CURRENTLY WRITING FROM Johor Bahru, in Malaysia. First time.
Never had a reason to stop here but as I’m due in Singapore very soon to host Atelier S P A C E next weekend, figured it was a good time to visit. Why not. Besides, I was getting really tired of being on my own: another first, for me, being fatigued with solo travel. Really strange. I think it has to do with the fact that I’ve only very recently discovered the joy of traveling with friends. I mean, like, for real. Mostly, what is exotic now about movement with people I know already is the conversation that progresses… which is what I miss, right now. Strange, this change.
I had always loved, loved, even lived for, journeying alone. Which is why I went to Finland for three months, to make the pictures in the zine, ‘The Book of Slow Moment,’ which I’ll tell you about shortly. But. But. But. There’s something… changing now… solo travel is different because people are not there to connect, they’re there to stay connected to what they already know and who they already know… which means, they’re closed to you… you are a random intruder into their scrolling. Which means you’re ‘weird,’ for wanting to strike up a conversation with a stranger. Yeah. So what I’m concluding is, and this is really a jolt, is that to them, I’m weird, to these people, who are on the road, supposedly. Not them. (Exception, S. That was cool. Hope you got my msg on instagram. Thanks!)
How to find more of us?
SO YEAH. Realized it. I’m just not gonna find the curious people out here, on the road. As easily. People are just bored or stressed, and they want ‘a change.’ Which leaves me wondering, what am I doing here? Looking for the story. But… where is it? You can get lost in the places and you can find the stories, reporter-in-the-field, man-on-the-street interview style, by simply brute-forcing it, but you can also get incredibly bored (like just now. A weird encounter with someone upstairs made me locate to this downstairs, just-by-the-window table, where I feel better because no one is asking a lot of nosy questions about how I’m making a living and why I’m able to do this without having a) won the lottery or b) become a ‘YouTuber’. He said, ‘I’m just curious.’ I said, ‘I have things to do.’) Or maybe I was just getting annoyed because this place was a bit too hip for me (read: ‘pretentious’) and, while the coffee was indeed excellent, didn’t really do it for me, designwise. Too much clutter. Too much ‘interesting’. Too instagram-oriented. Too… overdone. Who was this for? What was its objective? The space, I mean. Was it for me? No. It was for the people who want to journey from afar to take a picture of themselves sprawled on the bed upstairs. Yes. Bed.
I’m a snob, right? Oh, well. Owning it.
Make it… a cafe, if it’s a cafe. (Weirdly, there was a sign on the way to that room that says model photography is not allowed. But of course people were there to take pix of themselves. There. In the cafe. The one with a bed.)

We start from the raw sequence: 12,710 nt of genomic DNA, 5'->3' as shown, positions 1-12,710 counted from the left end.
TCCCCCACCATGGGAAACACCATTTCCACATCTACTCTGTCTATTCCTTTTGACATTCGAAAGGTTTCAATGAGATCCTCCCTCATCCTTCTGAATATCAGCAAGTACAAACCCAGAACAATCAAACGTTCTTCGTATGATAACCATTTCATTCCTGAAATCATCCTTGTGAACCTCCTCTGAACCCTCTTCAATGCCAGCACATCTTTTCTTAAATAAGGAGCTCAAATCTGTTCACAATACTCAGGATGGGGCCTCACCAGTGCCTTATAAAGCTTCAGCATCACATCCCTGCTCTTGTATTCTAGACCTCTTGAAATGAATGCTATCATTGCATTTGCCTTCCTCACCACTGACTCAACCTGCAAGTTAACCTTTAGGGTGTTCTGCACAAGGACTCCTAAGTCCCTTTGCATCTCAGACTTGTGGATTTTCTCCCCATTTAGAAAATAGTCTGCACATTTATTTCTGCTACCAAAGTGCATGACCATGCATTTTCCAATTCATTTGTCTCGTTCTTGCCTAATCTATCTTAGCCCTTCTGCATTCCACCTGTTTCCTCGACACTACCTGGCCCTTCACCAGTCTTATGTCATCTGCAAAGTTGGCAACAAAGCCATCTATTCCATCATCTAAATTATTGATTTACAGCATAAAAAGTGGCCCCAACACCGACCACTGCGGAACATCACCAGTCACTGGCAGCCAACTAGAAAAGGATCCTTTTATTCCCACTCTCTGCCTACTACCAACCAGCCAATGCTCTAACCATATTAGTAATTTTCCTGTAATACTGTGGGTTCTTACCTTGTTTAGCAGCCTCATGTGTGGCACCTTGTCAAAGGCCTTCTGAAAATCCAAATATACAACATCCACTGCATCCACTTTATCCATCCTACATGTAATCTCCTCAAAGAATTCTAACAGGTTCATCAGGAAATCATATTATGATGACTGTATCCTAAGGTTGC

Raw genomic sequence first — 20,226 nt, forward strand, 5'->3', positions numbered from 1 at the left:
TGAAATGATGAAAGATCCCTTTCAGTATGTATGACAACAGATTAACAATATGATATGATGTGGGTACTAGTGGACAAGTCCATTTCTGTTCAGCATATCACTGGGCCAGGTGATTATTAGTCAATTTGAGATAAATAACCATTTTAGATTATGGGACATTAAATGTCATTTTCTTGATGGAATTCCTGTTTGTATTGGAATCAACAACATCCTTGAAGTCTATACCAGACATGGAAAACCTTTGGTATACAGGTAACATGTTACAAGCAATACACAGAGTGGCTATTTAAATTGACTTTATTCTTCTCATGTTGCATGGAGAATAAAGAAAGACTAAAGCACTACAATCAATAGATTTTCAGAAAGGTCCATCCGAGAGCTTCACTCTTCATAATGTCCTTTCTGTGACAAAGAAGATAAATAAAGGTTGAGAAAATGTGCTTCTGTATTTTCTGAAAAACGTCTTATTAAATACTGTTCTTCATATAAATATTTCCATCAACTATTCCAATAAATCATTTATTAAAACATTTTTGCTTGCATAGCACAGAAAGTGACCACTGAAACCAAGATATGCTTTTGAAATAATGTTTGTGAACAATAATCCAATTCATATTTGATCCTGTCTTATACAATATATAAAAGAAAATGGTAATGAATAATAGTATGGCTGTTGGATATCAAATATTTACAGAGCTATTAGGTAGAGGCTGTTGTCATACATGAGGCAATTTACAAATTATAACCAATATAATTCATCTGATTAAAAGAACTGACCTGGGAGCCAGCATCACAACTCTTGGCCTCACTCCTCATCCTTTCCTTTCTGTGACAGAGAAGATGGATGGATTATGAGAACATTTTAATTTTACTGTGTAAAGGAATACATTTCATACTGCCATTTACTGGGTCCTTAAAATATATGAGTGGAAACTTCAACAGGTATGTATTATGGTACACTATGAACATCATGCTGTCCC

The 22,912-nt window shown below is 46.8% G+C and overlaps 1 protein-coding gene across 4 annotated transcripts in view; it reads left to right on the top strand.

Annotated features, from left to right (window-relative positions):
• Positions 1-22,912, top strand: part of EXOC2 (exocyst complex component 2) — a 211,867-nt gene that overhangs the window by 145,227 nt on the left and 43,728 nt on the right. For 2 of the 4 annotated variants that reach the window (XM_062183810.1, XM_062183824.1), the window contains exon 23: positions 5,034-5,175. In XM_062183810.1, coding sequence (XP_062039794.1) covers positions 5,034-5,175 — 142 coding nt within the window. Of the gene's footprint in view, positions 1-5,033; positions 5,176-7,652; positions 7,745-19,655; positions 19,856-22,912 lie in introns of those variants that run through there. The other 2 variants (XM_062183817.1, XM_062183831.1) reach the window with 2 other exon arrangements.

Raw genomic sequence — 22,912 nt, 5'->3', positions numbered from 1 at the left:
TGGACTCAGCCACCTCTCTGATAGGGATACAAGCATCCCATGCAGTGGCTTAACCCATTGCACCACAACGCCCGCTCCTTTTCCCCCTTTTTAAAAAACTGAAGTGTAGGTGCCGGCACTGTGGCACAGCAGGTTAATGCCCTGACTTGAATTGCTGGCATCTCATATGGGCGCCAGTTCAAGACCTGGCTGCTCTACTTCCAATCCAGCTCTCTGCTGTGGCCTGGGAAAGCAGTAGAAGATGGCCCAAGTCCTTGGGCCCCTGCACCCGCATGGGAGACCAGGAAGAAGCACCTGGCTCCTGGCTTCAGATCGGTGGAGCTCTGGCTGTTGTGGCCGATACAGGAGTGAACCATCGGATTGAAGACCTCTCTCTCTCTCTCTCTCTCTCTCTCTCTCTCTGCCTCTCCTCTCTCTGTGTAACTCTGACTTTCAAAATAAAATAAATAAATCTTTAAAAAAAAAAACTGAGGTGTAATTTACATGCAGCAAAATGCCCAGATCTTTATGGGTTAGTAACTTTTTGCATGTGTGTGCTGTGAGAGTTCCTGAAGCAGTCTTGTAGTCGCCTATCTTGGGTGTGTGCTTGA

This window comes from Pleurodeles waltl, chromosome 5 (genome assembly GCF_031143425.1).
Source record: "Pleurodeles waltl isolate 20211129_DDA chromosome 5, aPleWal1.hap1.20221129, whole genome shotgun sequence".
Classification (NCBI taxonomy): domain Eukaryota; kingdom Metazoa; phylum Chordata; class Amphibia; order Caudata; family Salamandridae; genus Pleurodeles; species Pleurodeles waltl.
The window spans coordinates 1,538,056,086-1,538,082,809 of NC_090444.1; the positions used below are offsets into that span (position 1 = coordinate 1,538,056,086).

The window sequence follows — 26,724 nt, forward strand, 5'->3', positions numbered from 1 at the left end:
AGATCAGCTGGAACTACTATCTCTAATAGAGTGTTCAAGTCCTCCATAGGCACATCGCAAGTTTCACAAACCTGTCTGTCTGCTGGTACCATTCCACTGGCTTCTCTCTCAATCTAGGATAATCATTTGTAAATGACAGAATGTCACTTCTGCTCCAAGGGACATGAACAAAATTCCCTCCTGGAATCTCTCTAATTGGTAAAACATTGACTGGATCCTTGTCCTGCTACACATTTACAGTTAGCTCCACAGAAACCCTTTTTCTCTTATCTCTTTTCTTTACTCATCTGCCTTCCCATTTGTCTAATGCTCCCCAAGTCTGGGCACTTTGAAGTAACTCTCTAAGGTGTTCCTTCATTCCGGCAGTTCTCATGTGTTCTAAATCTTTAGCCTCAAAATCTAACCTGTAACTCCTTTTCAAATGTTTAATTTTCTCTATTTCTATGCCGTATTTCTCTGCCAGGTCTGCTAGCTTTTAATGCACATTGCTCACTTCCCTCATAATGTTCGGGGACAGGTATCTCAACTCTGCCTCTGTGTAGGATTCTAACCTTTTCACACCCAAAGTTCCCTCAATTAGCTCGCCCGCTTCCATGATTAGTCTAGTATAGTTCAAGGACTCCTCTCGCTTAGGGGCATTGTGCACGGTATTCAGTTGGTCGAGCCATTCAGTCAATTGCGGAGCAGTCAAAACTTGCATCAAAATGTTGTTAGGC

Will I be back there?
Choosing when to engage
HARRUMPH. Well, that’s just me being me. Not wanting to engage when I just really don’t want to. Leaving and moving forward when something irritates. The wrong mood, the wrong phrase, the not-quite-interesting direction a conversation takes because that’s the slipperiest-and-least-awkward-supposedly, and doesn’t get hot with the friction of the right sort of conflict; not philosophies of how one gets on in a capitalist world but how one examines and explores life.
Need. To. Keep. Moving. To find more of us. You need to have real curiosity (and social grace, right?) if you want to be able to move towards the good stuff. I mean, really. Be good at conversations and things will emerge. For example, the whole thing I wrote above about getting annoyed and leaving abruptly contrasts very markedly to the other conversations I’ve had in recent days (Phnom Penh, Ipoh): contrast the above awkward moment to the chance encounters and story-relating with O. and N. Where there was an actual interest in one another’s histories, curiosity about one another’s pasts, real eye contact, even hugs and goodbye notes. And not a lot of boring (and I mean it in both senses of the word: boring into one’s personal life by asking protruding questions is just as –or more?–tiresome as a long conversation with someone dull).
Many times I have wondered about Johor–or JB. Writing it down. Writing about whom I meet that is actually interesting. Looking for the story; staying open. Giving myself five days.
Working on stuff
MEANTIME. THIS WEEK IN S P A C E, DK are publishing ‘The Book of Slow Moment.’ It had originally been put together as a photozine in black-and-white for a very (very) small set of people. Small circles. Keeps it interesting. But there was such a great response, I figured it might be a good time to share it again, with members of a slightly larger circle. The circle of S P A C E. Today, I’m sharing ‘The Book of Slow Moment’ again. This time, in color. Enjoying solitude and offline time for the last few weeks here in rural Malaysia, I’ve added a new set of words.
Sharing in the exclusive community that’s coming into shape: you know who you are. And thank you for supporting this work to go and find the stories that don’t get told, the ones about real people, who are young and curious or older and wiser, who are of the kind of mindsets that aren’t popular with the people who decide what goes into the press, with the people who are asking new questions and sending you amazing life tips and opening their hearts. It takes time to discover more of us, but I’m definitely gonna keep going, questing, asking questions, to connect and interconnect us. One. Designful. Moment. At a time.
This post is for C. Thanks for sharing your story with me, you really made my day. Good luck with the songwriting. And send me stuff, if you want. 🙂